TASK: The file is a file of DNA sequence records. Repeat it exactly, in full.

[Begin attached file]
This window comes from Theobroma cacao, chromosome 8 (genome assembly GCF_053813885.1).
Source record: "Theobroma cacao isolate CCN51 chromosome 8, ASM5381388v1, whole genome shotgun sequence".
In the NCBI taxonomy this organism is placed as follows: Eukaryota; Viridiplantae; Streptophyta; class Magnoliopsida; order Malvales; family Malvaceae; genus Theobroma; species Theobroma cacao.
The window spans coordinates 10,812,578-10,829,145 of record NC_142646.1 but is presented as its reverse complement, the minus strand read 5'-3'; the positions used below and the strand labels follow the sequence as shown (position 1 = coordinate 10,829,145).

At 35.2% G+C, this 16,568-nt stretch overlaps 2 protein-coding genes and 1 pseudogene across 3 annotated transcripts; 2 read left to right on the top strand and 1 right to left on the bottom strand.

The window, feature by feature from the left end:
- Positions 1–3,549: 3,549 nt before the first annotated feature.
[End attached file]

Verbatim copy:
This window comes from Theobroma cacao, chromosome 8 (genome assembly GCF_053813885.1).
Source record: "Theobroma cacao isolate CCN51 chromosome 8, ASM5381388v1, whole genome shotgun sequence".
In the NCBI taxonomy this organism is placed as follows: Eukaryota; Viridiplantae; Streptophyta; class Magnoliopsida; order Malvales; family Malvaceae; genus Theobroma; species Theobroma cacao.
The window spans coordinates 10,812,578-10,829,145 of record NC_142646.1 but is presented as its reverse complement, the minus strand read 5'-3'; the positions used below and the strand labels follow the sequence as shown (position 1 = coordinate 10,829,145).

At 35.2% G+C, this 16,568-nt stretch overlaps 2 protein-coding genes and 1 pseudogene across 3 annotated transcripts; 2 read left to right on the top strand and 1 right to left on the bottom strand.

The window, feature by feature from the left end:
- Positions 1–3,549: 3,549 nt before the first annotated feature.